Thursday, February 6, 2014

The Changing Landscape for Interns and Temps

We recently reviewed our practices in hiring temporary employees and interns and I thought I'd share some of what we discussed. 

First, the what.

We don't hire any "temporary" employees directly anymore. We use an agency. We have good relationships with the agencies we work with and they will payroll someone for us if we have identified a person. We are also hiring people more often for defined periods of time with full benefits e.g., six months or a year to work on a project.

We are paying our interns based on the assignment and the experience they bring to the role. Internships correspond to the seasons and are no longer than 120 days. We have a policy of not placing interns in the same area as a friend or family member. It reads“students will not be assigned to work in the same unit or supervisory chain as family members or friends.”

Now the why. 

The Six Prong Test and the Fox Case

Traditionally the Labor Department’s Wage and Hour Division’s has used a six-prong test to determine the legitimacy of an unpaid internship. To qualify:
  1. The internship must include a significant training component
  2. It must be for the intern’s benefit
  3. It must not displace paid employees
  4. The employer must derive NO immediate benefit from the intern’s activities, an on occasion its operations may actually be impeded
  5. The intern must not be promised a job at the end of the internship
  6. The intern and the employer both must understand that the position is unpaid
Many employers structure their internship programs around educational credit to minimize their legal liability, but that provision may not offer the protection they desire. A case last June has caused employers to think a bit a bit more seriously about this issue. A federal judge in New York ruled that Fox Searchlight Pictures violated minimum wage and overtime laws by not paying interns because they:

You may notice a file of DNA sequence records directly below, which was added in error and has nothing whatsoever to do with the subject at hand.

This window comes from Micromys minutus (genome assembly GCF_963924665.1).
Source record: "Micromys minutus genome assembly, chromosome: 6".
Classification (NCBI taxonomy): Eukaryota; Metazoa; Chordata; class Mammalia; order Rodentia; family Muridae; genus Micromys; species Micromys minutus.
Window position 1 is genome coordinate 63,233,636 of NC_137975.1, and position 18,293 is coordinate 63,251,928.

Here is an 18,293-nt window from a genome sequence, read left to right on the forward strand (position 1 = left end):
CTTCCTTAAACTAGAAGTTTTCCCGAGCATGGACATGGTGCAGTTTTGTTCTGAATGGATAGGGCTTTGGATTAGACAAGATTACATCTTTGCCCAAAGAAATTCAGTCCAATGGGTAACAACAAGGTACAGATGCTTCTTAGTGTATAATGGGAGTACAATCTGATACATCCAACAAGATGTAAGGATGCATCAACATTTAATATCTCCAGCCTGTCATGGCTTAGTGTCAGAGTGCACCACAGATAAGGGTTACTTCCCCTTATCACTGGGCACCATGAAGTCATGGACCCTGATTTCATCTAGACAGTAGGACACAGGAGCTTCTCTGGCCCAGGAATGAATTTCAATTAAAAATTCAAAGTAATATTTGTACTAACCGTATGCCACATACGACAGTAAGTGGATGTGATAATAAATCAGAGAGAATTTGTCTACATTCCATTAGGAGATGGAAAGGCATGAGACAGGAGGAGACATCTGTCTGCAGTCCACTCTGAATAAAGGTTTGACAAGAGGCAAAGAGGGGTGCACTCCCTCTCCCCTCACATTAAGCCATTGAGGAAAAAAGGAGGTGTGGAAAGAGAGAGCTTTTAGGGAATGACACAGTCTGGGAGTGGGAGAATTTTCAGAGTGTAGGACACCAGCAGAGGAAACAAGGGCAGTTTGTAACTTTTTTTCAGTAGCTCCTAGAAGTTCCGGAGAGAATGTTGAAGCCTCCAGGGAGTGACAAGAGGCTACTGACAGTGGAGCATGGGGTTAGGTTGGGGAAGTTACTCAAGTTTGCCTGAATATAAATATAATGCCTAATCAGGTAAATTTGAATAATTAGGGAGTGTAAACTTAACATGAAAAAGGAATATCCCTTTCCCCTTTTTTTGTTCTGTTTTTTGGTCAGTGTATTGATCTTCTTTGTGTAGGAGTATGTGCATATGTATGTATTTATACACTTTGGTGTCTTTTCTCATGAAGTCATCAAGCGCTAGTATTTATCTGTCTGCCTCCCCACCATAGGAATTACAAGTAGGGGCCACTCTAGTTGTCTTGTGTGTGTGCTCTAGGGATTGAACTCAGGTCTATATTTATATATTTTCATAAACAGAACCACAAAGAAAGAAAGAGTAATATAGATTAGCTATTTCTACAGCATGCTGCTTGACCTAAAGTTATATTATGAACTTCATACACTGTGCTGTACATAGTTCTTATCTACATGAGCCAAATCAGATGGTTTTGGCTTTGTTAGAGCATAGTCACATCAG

• Did the same work as regular employees
  • Provided a benefit to the employer
  • Performed low-level tasks not requiring specialized training

The standard is stricter for for-profits. Unpaid internships in public and not-for-profit charitable organizations are held to a lesser standard. You would expect C3’s have more leeway than C6’s, but I haven't seen any real guidance on this. 

Many employers are choosing to pay interns to avoid potential problems. SHRM survey conducted during the summer of 2013 indicated 86% of respondents pay interns at the undergrad level. A quick poll of my colleagues in other large associations indicated that 60% pay interns in some fashion -- either an hourly rate or a stipend. (Note: A stipend may not minimize legal risks.)


The ACA recognizes only four categories of employees:
  1. Full-time (30 hours per week or 130 hours in any given month)
  2. Seasonal (spring, summer fall, winter with duration of less than 121 days)
  3. Variable hour (hourly employees who may work more or less than 30 hours per week)
  4. Part-time (always working less than 130 hours per month)
People in jobs that you used to classify as "temporary" or "internships" who work 30 or more hours per week will be considered benefits eligible going forward unless they are seasonal. "Seasonal" hasn't been real clearly defined as of yet, but the example given is that of a ski instructor. Internships that correspond with the semesters and last less than 121 days might legitimately be classified as seasonal, but it's still not completely clear.

As a result of the ACA, some employers are capping the number of hours part-time employees work to keep them below the 30 hour threshold where they would become eligible for health insurance.

The Economic Divide

Unpaid internships are widening the nation’s already critical economic divide. When you offer an unpaid internship, you narrow the field to only those people who can afford to work for free.


Another thing worth considering is how you recruit interns. Accusations of nepotism to secure internships can be harmful to organizations and the accusations were flying in DC last summer.

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